The Federal Aviation Administration (FAA) issued a maintenance mandate after finding another problem with the new 787 Boeing Dreamliner. The new order is the latest in a long list of embarrassments for the new jet airliner.
According to CNN, FAA lab tests showed that the Dreamliner will suddenly lose all AC power if the plane is continuously powered for 248 days, which would leave the aircrews without functioning controls. The issue is apparently a bug in the plane’s software that puts all the generators into failsafe mode.
The FAA found the problem serious enough to issue an Airworthiness Directive for what it called “a repetitive maintenance task,” effective immediately.
“The FAA has found that the risk to the flying public justifies waiving notice and comment,” they explained.
The Verge reports the fix is simple, all the planes have to be periodically shut down. While that temporary fix is in place, Boeing will work to fix the bug. The company claims it will have a solution by the fourth quarter of this year.
The bug could have been life-threatening, but thanks to the federal regulators, the problem is just one more embarrassment for the troubled Dreamliner.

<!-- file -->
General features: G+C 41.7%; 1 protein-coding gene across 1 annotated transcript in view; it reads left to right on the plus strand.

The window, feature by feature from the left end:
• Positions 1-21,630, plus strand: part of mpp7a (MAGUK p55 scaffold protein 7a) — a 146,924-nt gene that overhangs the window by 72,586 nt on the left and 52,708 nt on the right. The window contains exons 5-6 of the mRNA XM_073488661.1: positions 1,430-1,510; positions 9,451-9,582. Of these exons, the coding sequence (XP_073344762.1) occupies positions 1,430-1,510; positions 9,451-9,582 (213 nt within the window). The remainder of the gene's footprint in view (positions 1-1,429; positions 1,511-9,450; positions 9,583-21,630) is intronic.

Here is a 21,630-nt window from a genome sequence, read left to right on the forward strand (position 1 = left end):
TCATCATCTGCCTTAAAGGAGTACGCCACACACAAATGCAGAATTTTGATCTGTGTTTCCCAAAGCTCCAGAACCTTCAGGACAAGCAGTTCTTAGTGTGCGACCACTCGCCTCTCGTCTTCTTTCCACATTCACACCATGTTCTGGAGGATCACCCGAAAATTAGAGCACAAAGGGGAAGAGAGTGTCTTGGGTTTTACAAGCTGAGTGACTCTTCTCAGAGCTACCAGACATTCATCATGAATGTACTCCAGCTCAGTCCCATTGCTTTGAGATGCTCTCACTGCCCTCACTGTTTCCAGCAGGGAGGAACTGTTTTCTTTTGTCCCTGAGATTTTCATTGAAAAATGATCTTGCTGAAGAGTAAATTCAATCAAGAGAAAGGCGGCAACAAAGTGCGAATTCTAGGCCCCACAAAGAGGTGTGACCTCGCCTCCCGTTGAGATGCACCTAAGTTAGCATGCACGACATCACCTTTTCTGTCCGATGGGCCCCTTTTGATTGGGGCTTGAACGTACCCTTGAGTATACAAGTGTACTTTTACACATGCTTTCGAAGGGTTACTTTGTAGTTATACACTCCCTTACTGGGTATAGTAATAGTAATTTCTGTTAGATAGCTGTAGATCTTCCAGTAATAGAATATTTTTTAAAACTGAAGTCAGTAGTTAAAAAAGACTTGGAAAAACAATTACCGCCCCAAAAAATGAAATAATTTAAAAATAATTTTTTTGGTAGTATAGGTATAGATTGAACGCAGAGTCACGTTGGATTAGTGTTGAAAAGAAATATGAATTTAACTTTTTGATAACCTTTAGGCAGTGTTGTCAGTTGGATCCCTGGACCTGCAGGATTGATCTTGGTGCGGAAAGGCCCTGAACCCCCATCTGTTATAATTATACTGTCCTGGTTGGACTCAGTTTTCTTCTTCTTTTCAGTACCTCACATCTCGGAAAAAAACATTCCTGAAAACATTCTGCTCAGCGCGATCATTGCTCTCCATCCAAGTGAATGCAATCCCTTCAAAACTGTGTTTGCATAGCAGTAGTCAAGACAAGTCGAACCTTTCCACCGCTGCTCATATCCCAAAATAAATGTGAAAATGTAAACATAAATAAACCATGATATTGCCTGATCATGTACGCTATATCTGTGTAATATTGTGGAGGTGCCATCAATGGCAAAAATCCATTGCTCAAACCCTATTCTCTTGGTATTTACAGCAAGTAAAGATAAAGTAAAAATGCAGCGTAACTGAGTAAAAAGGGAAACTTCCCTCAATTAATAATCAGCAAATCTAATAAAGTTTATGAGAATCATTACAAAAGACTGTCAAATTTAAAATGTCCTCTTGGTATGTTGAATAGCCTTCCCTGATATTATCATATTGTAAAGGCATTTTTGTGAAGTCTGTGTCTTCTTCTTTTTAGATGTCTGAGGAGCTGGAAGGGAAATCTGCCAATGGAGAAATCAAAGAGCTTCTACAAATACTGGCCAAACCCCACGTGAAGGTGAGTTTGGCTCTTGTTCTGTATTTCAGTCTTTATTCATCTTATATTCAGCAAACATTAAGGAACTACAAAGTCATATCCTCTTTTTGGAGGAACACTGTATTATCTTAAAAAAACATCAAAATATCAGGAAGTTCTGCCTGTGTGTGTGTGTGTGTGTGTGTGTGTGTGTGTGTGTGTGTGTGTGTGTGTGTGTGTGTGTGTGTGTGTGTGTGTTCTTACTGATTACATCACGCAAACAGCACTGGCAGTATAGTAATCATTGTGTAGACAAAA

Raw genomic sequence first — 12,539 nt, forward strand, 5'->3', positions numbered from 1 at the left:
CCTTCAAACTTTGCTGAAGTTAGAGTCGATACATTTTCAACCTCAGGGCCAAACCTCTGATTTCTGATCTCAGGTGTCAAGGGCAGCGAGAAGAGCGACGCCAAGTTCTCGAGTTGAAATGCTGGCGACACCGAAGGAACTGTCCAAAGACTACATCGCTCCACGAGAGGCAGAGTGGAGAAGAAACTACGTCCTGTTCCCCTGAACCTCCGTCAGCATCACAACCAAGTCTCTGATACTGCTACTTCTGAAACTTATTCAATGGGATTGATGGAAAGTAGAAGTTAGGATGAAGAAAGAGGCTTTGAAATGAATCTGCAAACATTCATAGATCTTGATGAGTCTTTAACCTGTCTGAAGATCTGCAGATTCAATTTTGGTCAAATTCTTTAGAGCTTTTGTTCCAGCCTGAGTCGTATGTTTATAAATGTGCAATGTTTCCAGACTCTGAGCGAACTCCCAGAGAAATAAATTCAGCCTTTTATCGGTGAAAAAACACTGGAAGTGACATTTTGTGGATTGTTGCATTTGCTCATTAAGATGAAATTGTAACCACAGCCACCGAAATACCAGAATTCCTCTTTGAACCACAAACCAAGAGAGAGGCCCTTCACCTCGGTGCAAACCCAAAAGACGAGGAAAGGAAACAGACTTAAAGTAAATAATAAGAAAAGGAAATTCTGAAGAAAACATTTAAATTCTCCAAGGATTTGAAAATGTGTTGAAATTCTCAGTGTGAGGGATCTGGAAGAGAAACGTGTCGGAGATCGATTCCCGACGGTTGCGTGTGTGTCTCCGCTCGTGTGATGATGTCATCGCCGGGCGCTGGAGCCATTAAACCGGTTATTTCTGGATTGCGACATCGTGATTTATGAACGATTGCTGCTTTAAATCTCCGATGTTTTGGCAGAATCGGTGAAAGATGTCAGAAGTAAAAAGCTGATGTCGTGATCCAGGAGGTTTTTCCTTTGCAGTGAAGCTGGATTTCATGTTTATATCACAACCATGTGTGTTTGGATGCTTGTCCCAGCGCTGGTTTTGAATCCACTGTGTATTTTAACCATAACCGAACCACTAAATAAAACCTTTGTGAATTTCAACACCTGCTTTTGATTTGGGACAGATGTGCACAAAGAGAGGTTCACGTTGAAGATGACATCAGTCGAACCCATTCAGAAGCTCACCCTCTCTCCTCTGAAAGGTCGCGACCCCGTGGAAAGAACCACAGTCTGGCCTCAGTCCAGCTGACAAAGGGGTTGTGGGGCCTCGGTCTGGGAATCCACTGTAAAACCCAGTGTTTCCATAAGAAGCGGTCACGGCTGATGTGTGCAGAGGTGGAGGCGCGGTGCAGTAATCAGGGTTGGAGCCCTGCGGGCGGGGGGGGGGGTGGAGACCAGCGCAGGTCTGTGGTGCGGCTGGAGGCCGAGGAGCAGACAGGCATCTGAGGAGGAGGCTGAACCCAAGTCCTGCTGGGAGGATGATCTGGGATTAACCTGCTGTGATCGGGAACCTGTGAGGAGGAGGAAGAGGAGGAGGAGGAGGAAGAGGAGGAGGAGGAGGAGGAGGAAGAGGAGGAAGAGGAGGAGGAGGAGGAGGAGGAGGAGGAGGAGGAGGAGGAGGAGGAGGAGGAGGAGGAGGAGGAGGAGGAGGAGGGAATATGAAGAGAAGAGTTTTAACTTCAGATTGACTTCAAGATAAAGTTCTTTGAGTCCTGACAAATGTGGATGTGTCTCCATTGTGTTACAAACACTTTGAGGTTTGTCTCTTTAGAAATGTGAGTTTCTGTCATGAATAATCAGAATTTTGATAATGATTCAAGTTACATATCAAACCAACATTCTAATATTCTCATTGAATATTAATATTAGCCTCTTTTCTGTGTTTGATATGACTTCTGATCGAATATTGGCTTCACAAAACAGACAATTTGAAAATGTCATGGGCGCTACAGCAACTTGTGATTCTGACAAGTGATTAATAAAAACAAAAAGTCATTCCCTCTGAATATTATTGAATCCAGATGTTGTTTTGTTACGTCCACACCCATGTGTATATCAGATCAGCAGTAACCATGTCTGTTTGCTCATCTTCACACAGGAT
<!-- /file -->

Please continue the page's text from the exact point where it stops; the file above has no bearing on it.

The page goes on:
Boeing first debuted the 787 in 2011 in Asia, and then later in the United States. Boeing sold the plane as a passenger aircraft that saved money on fuel because its made of light-weight composite materials. To shed additional pounds, they replaced many of the mechanical components with electrical ones. Unfortunately for the company, that electrical system has had numerous defects.
In 2013, the entire global fleet of 787 Dreamliners was grounded after a plane caught on fire. According to the New York Times, there were two technical problems with the plane’s lithium ion batteries. The National Transportation Safety Board claimed that both Boeing and the FAA were responsible, citing a lack of oversight in the manufacturing process.
The fleet was grounded for an entire three months, but the headaches didn’t end there.
Qatar Airways and other carriers complained of failures in the Dreamliners’ main electrical panel that would force delays and aircraft groundings.
Boeing even had to get a waiver from the FAA to deliver its 787-9, a slightly longer version of the Dreamliner, to customers. Two components in the aircraft failed airworthiness regulations, but the company argued that the chances of engine failure or loss of power were extremely low.
The latest software bug seems minor in comparison. The full FAA order for the Boeing Dreamliner can be found here.
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